When I first saw Ghost World, another indie darling based on a comic book, I loved it so much. I told everyone I knew to see it. One friend of mine I expected to love Ghost World just as much as did, but she was just lukewarm on it. She said, "The filmmaking was good, but I just didn't like those girls. They were mean and unsympathetic, and I just didn't like watching characters who were only good at hating other people."
I still don't agree with her, but after watching American Splendor I understand what she means. American Splendor is an outstanding piece of filmmaking. As entertainment, though, it's only so-so. The characters are unlikable and the story is kind of a bummer. It reminded me of the books I had to read in high school. I could respect why they were worth my time to read, but I didn't enjoy them very much.
Originally produced for HBO, and directed by a pair of documentarians, American Splendor is part movie, part "behind-the-music." Like other comic-book-to-big-screen films, American Splendor uses mixed-media to remind the audience of its comic book roots. The technique works well and serves to support the story (ala Dangerous Life of Altar Boys) rather than cause a distraction (ala The Hulk). The other good thing is, you don't have to know anything about the Cult of Crumb or even comic books to understand and appreciate this film.
Our story begins in 1975 in Cleveland. The real Harvey Pekar (pee-car) narrates because the 1975 Pekar has lost his voice. Pekar is stuck in a dead-end job as a file clerk and his second wife has just left him. He is an angst-ridden, mopey guy living in a grey, depressing city in a country that's about to be taken over by Yuppies.
Lucky for Pekar, he meets and befriends one Robert Crumb. They have many common interests including: comics, record collecting, and ending sentences in "...Man." It is this friendship, and Pekar's pessimistic, counter-cultural view of the world that will eventually become the underground comic American Splendor.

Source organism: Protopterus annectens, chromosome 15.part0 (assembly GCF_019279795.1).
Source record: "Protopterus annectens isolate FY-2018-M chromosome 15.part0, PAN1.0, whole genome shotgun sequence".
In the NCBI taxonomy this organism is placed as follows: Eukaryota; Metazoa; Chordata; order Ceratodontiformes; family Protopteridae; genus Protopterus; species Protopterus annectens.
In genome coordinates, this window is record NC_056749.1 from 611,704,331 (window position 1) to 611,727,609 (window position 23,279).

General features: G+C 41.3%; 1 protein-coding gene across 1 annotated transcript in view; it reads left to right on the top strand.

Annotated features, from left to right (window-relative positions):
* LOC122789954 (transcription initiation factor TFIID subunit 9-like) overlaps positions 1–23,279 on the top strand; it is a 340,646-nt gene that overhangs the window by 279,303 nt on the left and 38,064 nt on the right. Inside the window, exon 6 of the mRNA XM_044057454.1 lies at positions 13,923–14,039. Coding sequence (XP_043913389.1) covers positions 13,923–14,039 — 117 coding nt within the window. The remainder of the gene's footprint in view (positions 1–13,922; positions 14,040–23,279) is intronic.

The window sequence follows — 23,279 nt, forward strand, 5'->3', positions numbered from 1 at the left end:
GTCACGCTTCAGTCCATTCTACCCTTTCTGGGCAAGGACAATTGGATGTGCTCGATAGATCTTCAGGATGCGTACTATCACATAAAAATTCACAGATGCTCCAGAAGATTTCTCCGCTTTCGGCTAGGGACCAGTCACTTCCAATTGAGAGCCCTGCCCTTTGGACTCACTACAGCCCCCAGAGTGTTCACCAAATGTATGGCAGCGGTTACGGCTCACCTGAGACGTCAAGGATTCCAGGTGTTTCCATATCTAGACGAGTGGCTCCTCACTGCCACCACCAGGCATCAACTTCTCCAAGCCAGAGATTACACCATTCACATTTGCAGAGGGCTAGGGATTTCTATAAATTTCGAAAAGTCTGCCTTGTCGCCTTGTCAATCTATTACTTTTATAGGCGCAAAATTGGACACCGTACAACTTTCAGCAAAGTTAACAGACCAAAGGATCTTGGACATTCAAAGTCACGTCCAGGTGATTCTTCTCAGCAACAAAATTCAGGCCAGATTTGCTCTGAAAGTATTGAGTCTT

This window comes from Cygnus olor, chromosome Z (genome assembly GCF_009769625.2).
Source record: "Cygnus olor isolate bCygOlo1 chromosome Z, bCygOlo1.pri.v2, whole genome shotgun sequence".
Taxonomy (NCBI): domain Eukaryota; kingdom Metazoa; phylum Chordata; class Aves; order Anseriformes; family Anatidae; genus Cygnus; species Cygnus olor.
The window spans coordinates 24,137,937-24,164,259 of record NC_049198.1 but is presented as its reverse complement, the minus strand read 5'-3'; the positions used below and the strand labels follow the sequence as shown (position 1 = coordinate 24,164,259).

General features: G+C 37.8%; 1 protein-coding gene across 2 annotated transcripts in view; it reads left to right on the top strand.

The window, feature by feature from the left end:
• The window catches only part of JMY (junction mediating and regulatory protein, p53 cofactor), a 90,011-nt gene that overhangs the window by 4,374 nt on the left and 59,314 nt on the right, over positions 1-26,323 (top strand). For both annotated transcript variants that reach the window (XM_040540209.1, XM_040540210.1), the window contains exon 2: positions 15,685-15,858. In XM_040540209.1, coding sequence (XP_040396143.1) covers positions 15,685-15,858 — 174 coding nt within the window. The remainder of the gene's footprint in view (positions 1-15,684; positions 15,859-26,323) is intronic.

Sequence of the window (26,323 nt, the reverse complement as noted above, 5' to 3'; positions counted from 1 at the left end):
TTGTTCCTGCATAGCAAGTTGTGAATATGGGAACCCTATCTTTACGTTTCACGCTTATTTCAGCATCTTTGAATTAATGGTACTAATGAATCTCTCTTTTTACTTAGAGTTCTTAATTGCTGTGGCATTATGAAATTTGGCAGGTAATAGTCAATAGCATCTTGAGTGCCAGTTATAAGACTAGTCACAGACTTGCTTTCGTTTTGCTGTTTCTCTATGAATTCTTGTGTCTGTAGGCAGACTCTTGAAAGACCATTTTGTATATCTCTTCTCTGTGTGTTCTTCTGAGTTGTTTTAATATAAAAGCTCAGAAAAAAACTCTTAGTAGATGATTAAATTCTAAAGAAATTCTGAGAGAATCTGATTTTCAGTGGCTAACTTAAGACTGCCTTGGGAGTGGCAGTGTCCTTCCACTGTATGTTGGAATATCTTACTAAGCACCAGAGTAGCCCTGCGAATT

Pekar only writes the comic, he doesn't draw; and since he writes about himself, his image is subject to variations by the artist. In one particularly excellent scene, Pekar's date steps off the train to meet him and is met with three different animated versions of Pekar. But this brings up an interesting question: which Pekar are we seeing in the film?
The real Pekar makes a number of appearances: both in documentary-style interviews and in subtle editing moves. Actor Paul Giamatti's Pekar seems spot-on until the film gets to Pekar's appearance on Late Night with David Letterman. Up until this point, Pekar is portrayed as loveable grump both in his real-life interviews and by actor Giamatti. But when the archival footage from Letterman is shown, there appears a third Pekar: wholly unlikable and bizarre. This is the Pekar that time and the well-penned word have not glossed over. I felt a little bit betrayed as a viewer: as though the filmmakers had pulled the wool over my eyes and fooled me into liking a character who was, in actuality, a total jerk.
After the Letterman footage I completely lost sympathy for the character. Pekar's hypochondriac wife isn't particularly likeable either, and all would have ended badly if the film wasn't so well-crafted.
The filmmakers do an excellent job of re-creating Pekar's world. Their limited use of locations and lack of sunlight really gives the audience a feel for Pekar's dark, isolated, mindset. Paul Giamatti is fantastic as Pekar, he truly seems to embody the character and on the chance this will rack your mind as much as it did mine, I'll just remind you where you've seen him before: Giamatti was Bob Zmuda/ Tony Clifton in Man on the Moon, and he was also the documentary filmmaker in the "non-fiction" section of Storytelling.
More bio-pics should be made like American Splendor. The blending of real-life interviews with archival footage and traditional filmmaking is fantastic. For example: Toby Radloff is both a character in Pekar's comic and, one of Pekar's real-life co-workers. His presence in the film provides some excellent comic relief; but the humor goes to a whole other level when the real Toby Radloff appears for an interview and is exactly like his on-screen portrayal. In addition, the filmmakers add a nice cinematic element to the documentary footage by having Pekar and Radloff interviewed while their corresponding actors wait in the background.
American Splendor is worth seeing like Great Expectations is worth reading. The craft is excellent and supports the dark mood and somewhat unlikable characters. I am recommending this film as a rental not because it is unworthy of a theatrical recommendation, but because the supplemental materials of a DVD will no doubt provide even more I insight into the real Harvey Pekar.
-Megan A. Denny